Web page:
A metro Detroit man who was a pioneer in the medical marijuana business is behind bars, serving more than 5 years, in a case that has some asking if he was the victim of selective prosecution, or if his time behind bars is an appropriate punishment for criminal activity.
His family, his attorney and his peers all believe he's being singled out for what others are still getting away with right now.
Rudi Gammo was sentenced to 5 1/2 years in prison. Supporters say that's longer than some child molesters, who have gotten out in 3 years or less.
"My husband is everything for us, everything. He is the head of the family and he support us on everything no matter what it is," his wife Vida says. "My kids probably going to be 10 years old when he come home. I just want a little bit of mercy. because my kids and me and my whole family needs him, need him back."
Vida says Rudi got into the medical marijuana business years ago, working at the job as if it were his duty, using his Green Cross on 8 Mile to help those who were hurting.
Despite everything, the family says they don't regret the decision.
The Cannabis Legal Group and their principal attorney Barton Morris have stepped up to help.
"Rudi is one of the first people to be provided a medical marijuana dispensary in the city of Detroit, that was permitted by the city," Morris says. "It's my goal to see to it that he is released from prison, and his justice has been restored."
Here's how Morris breaks down the case: "Here's the thing they were prosecuting him as a continual criminal enterprise. right. because Rudi has all these homes. Allowing people to grow marijuana in buildings that he owned to service the community. All the marijuana is being grown and being sold at the dispensary. He's doing nothing different than what all these other dispensaries are doing."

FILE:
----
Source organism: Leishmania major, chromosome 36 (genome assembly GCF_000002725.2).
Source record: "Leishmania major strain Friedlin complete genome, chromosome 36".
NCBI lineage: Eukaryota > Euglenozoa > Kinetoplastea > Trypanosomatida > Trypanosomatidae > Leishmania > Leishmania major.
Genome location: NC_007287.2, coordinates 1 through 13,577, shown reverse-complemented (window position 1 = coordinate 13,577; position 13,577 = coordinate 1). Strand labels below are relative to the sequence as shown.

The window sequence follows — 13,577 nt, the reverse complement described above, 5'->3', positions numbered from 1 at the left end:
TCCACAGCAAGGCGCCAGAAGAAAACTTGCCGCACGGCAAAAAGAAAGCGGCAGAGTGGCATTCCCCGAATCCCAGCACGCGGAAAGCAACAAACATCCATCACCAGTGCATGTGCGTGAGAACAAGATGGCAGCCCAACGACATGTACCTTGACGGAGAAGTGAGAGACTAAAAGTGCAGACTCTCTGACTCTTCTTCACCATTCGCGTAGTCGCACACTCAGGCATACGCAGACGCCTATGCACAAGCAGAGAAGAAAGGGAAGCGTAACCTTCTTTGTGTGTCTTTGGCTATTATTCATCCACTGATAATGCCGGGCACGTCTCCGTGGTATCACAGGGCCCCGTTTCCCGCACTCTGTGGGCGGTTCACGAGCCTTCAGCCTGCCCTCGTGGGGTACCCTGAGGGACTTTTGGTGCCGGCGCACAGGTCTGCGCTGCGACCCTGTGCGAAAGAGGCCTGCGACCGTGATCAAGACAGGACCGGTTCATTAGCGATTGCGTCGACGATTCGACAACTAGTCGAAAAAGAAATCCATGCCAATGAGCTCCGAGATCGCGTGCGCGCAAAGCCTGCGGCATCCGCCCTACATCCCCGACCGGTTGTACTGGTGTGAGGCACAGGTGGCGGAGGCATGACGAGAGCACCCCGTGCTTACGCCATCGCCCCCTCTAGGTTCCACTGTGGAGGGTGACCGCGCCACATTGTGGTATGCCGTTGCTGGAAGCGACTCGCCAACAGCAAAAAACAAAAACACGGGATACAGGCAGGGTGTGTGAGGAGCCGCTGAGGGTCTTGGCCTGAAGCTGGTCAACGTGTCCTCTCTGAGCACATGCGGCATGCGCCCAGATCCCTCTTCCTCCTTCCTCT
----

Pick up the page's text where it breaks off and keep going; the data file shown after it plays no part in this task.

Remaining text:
Morris says that's how most medical marijuana business is done in metro Detroit - at least for now.
"For the last several years medical marijuana dispensaries in the state of Michigan in the city of Detroit but all over the state have been getting their marijuana from overages from caregivers," Morris says. "So, they're being distributed to dispensaries all over the state. so that's what Rudi was doing so he was just one of the few individuals that was prosecuted for it and eventually jailed for it."
So, is this a case of selective prosecution or the perfect punishment for the crime?
"Up until now, there has been no uniformity, there's been some people prosecuted it and others not. And people like Rudi Gammo, individuals that are really trying to provide a service that our society wants and needs," Morris says. "Our society has said marijuana should be legal, so we should not be jailing people for it, especially non-violent offenders, that are trying to do within the parameters of this gray area, that we're in the process of right now. These individuals shouldn't be penalized especially when the laws are going to change."